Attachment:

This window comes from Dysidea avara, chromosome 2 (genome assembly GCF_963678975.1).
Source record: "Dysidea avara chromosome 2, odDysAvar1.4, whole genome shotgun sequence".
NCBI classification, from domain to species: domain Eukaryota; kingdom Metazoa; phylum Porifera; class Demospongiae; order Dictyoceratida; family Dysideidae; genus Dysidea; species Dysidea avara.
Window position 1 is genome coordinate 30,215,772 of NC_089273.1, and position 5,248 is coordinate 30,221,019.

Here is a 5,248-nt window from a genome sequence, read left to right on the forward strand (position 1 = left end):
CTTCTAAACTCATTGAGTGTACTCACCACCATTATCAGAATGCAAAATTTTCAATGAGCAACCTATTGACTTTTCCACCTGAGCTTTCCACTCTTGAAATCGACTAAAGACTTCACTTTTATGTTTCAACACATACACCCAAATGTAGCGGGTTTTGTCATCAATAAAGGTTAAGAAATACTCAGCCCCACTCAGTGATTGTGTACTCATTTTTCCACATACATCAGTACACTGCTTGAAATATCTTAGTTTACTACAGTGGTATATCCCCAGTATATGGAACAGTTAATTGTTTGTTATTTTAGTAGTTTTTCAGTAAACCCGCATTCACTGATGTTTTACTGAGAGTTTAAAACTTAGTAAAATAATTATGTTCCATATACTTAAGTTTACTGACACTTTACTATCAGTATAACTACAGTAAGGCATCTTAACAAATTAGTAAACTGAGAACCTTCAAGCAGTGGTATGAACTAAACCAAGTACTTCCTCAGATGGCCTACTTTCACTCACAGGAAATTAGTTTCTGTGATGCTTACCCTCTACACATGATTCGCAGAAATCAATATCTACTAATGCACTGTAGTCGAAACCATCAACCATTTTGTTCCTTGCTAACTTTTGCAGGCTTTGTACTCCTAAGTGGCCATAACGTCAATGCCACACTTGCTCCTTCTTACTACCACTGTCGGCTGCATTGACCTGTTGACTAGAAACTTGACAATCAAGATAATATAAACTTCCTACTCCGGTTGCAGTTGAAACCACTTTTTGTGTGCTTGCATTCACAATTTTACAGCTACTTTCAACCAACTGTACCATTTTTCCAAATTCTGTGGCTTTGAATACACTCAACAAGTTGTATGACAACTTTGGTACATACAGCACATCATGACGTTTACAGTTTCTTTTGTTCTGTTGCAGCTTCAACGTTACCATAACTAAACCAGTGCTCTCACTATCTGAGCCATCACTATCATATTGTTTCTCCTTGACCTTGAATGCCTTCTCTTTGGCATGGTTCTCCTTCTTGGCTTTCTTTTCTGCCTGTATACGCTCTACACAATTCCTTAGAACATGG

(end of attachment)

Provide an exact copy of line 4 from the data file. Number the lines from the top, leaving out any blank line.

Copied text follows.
Window position 1 is genome coordinate 30,215,772 of NC_089273.1, and position 5,248 is coordinate 30,221,019.